Dr. Elizabeth Seng, associate professor at Ferkauf Graduate School of Psychology and research associate professor in the Department of Neurology at Albert Einstein College of Medicine, gave the inaugural Early Career Award Lecture at the American Headache Society conference, held from July 11-14, 2019, at the Pennsylvania Convention Center in Philadelphia.
The Early Career Lecture Award was awarded by the American Headache Society to Dr. Seng for her paper, ““Does Mindfulness-Based Cognitive Therapy for Migraine Reduce Migraine-Related Disability? Results from a Phase 2b Pilot Randomized Clinical Trial,” considered by the Society as “the best paper on headache, head or face pain, or the nature of pain itself written by an early career author.”
“It was extraordinarily surprising for this neurology organization to give the first of this new award type (an early career version of our major science award, the Harold G. Wolff Lecture Award) to a psychologist,” said Dr. Seng.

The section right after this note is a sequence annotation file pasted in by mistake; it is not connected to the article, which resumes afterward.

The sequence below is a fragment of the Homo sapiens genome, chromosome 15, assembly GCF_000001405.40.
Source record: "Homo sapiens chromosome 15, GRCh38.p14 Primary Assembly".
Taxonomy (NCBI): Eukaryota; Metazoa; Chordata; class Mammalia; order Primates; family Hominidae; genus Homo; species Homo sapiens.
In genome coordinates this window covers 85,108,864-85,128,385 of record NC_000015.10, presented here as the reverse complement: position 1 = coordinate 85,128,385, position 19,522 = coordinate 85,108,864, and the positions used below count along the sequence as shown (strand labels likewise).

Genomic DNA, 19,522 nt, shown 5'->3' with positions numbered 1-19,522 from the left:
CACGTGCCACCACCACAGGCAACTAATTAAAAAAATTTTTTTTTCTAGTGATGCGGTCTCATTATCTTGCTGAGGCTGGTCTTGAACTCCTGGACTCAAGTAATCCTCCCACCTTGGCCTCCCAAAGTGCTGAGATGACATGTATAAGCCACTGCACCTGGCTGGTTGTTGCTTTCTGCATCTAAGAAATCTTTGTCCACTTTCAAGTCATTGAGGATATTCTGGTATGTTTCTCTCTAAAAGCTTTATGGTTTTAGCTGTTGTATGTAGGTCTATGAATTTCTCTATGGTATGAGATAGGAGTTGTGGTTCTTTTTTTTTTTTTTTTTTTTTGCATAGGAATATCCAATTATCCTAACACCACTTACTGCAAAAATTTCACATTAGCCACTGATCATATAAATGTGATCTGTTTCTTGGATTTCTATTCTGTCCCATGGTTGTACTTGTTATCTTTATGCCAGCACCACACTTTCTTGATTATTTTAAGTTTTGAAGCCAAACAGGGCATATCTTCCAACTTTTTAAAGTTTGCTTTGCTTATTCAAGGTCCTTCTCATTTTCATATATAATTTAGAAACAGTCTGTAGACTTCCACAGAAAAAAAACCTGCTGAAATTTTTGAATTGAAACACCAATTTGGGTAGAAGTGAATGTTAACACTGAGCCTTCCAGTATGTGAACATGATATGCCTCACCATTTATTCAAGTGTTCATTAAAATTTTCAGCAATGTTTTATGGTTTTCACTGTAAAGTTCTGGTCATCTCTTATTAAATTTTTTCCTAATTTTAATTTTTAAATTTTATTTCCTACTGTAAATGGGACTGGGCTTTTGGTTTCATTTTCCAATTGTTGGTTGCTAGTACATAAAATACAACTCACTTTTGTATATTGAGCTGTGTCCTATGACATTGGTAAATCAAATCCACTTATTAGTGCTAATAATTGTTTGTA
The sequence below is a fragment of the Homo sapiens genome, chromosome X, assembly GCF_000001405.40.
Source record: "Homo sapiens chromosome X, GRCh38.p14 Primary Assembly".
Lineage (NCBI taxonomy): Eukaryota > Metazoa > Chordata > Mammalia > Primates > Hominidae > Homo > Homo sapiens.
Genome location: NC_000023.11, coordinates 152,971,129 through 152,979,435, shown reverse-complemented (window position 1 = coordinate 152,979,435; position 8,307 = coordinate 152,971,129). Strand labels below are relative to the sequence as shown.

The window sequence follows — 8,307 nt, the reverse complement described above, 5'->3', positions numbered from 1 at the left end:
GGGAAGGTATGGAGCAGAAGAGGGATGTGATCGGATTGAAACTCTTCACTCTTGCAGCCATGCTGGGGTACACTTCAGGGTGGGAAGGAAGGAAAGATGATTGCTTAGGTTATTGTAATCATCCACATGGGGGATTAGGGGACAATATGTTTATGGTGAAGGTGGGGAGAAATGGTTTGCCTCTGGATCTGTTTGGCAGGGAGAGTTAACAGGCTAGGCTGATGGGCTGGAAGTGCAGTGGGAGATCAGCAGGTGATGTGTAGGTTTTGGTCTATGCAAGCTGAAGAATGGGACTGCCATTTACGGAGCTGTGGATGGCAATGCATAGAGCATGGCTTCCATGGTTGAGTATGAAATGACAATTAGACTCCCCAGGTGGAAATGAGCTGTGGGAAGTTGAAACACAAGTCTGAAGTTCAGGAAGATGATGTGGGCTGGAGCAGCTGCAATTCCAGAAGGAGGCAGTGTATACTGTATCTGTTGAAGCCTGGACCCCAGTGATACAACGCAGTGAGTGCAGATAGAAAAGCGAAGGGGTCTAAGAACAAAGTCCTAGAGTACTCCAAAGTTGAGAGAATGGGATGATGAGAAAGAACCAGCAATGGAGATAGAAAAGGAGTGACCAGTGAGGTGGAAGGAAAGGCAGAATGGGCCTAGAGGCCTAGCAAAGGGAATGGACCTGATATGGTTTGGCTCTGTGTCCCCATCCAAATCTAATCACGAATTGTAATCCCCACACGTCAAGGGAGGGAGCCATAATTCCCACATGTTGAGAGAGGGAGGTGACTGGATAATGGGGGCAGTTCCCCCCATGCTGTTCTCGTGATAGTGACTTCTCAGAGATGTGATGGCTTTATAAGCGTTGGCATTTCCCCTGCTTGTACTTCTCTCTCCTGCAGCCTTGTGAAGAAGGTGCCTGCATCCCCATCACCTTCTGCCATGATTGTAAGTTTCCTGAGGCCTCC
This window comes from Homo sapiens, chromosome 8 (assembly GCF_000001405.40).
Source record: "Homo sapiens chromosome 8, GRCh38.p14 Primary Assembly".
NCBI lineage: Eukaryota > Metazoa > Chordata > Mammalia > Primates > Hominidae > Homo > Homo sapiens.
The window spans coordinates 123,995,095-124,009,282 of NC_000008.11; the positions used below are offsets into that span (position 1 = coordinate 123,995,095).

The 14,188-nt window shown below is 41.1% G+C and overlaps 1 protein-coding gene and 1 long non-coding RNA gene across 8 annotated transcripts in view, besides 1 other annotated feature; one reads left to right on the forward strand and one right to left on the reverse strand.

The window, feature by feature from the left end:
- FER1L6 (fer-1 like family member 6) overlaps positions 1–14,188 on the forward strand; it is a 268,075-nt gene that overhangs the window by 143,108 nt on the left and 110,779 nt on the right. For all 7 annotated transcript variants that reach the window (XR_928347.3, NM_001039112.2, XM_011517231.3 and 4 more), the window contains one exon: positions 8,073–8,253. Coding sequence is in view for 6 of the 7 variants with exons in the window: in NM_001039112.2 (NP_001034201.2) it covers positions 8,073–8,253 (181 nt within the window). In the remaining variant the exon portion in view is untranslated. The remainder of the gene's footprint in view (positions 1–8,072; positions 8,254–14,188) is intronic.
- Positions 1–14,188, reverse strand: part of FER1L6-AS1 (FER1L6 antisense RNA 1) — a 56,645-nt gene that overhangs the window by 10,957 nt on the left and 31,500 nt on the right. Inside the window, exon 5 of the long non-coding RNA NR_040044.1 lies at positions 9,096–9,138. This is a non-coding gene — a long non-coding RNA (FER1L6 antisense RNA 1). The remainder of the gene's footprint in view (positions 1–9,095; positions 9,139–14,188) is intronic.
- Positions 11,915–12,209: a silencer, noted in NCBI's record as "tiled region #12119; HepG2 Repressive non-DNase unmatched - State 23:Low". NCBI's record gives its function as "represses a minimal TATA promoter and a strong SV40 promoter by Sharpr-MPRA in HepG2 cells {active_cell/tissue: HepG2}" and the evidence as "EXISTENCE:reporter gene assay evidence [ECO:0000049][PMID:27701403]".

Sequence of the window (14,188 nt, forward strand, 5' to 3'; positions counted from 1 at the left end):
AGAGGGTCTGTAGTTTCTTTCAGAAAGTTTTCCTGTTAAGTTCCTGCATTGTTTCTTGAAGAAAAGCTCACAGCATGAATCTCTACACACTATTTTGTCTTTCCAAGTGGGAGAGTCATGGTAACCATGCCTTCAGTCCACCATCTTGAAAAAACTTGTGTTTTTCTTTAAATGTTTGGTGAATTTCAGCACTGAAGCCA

Her lecture, based on the paper, described how the research for it began when she wanted to investigate accounts that more than 50 percent of patients with severe headaches report using complementary approaches, such as relaxation techniques or biofeedback, to augment medical treatment for migraine. “I was fairly skeptical, but I really wanted to understand what many patients were already using,” said Dr. Seng.
Her research team, consisting of current and graduate YU students as well as colleagues at Einstein, devised an experiment with 60 adults with migraine. Their results showed that these complementary techniques were effective but moreso for people with episodic rather than chronic conditions, a finding that they did not anticipate. “It’s fun when your hypothesis is not only wrong but opposite,” Dr. Seng said.
Dr. Seng was also recently made associate professor at both Ferkauf and Einstein, “so this award is just icing on the cake!”